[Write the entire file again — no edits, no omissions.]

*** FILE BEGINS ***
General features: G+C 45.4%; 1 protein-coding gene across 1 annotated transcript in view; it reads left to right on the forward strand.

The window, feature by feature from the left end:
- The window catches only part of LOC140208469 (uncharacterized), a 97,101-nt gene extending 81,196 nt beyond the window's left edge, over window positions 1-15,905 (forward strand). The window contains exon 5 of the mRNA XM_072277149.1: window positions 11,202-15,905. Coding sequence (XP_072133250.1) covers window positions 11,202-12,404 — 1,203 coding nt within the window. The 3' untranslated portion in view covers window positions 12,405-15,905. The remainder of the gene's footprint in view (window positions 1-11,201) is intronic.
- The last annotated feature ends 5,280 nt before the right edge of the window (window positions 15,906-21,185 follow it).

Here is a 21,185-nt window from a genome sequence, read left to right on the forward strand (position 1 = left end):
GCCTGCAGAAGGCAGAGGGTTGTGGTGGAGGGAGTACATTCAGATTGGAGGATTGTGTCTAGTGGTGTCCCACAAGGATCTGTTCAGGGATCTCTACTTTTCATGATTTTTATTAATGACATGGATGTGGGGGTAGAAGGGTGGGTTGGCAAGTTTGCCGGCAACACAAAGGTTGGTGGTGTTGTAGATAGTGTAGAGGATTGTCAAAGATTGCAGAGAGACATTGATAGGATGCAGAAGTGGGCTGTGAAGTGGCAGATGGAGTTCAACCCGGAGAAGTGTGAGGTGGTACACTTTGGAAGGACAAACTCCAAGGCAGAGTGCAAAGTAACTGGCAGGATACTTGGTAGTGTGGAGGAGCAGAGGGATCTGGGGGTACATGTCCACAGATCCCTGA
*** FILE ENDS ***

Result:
General features: G+C 45.4%; 1 protein-coding gene across 1 annotated transcript in view; it reads left to right on the forward strand.

The window, feature by feature from the left end:
- The window catches only part of LOC140208469 (uncharacterized), a 97,101-nt gene extending 81,196 nt beyond the window's left edge, over window positions 1-15,905 (forward strand). The window contains exon 5 of the mRNA XM_072277149.1: window positions 11,202-15,905. Coding sequence (XP_072133250.1) covers window positions 11,202-12,404 — 1,203 coding nt within the window. The 3' untranslated portion in view covers window positions 12,405-15,905. The remainder of the gene's footprint in view (window positions 1-11,201) is intronic.
- The last annotated feature ends 5,280 nt before the right edge of the window (window positions 15,906-21,185 follow it).

Here is a 21,185-nt window from a genome sequence, read left to right on the forward strand (position 1 = left end):
GCCTGCAGAAGGCAGAGGGTTGTGGTGGAGGGAGTACATTCAGATTGGAGGATTGTGTCTAGTGGTGTCCCACAAGGATCTGTTCAGGGATCTCTACTTTTCATGATTTTTATTAATGACATGGATGTGGGGGTAGAAGGGTGGGTTGGCAAGTTTGCCGGCAACACAAAGGTTGGTGGTGTTGTAGATAGTGTAGAGGATTGTCAAAGATTGCAGAGAGACATTGATAGGATGCAGAAGTGGGCTGTGAAGTGGCAGATGGAGTTCAACCCGGAGAAGTGTGAGGTGGTACACTTTGGAAGGACAAACTCCAAGGCAGAGTGCAAAGTAACTGGCAGGATACTTGGTAGTGTGGAGGAGCAGAGGGATCTGGGGGTACATGTCCACAGATCCCTGA